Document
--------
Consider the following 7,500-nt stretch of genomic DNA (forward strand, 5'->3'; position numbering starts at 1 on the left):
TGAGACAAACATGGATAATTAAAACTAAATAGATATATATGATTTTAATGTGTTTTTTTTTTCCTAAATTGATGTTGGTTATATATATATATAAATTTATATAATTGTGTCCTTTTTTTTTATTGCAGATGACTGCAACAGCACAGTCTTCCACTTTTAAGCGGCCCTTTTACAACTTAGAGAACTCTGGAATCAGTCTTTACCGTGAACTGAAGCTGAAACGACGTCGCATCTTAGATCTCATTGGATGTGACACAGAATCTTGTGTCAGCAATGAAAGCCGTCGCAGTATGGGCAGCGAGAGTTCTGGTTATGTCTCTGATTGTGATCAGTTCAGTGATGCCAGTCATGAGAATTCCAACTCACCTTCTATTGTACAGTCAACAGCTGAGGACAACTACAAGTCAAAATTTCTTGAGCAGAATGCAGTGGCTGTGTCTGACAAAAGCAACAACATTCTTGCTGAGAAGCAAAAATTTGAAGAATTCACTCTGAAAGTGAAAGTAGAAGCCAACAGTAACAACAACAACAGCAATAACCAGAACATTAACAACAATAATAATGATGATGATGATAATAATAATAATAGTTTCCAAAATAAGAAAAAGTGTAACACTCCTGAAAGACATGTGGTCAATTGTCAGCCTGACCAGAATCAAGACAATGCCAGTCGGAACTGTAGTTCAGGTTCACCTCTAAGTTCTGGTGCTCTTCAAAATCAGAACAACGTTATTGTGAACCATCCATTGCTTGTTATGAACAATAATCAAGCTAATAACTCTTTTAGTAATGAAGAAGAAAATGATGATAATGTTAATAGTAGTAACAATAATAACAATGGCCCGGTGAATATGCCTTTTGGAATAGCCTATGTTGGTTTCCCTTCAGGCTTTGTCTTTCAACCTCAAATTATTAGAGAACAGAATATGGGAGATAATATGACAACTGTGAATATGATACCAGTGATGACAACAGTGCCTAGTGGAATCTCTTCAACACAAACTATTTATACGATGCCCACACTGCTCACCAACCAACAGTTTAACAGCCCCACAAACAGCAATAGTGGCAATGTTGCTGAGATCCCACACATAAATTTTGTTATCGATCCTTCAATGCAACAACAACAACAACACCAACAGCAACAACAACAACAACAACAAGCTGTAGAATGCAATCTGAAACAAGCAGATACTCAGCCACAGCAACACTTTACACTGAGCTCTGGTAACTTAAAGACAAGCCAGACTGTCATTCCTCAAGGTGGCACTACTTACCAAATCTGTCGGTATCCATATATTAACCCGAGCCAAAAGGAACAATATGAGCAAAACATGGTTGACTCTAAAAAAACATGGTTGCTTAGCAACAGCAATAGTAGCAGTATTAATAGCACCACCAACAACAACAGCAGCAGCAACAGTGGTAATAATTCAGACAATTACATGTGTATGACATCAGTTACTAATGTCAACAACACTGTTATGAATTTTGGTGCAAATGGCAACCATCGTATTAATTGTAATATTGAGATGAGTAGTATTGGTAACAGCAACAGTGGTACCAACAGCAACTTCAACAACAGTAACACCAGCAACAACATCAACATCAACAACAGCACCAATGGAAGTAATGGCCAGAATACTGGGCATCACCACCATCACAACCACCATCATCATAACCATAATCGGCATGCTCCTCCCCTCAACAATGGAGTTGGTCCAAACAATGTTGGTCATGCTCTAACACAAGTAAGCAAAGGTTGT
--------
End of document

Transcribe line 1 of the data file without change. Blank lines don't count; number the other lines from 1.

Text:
Consider the following 7,500-nt stretch of genomic DNA (forward strand, 5'->3'; position numbering starts at 1 on the left):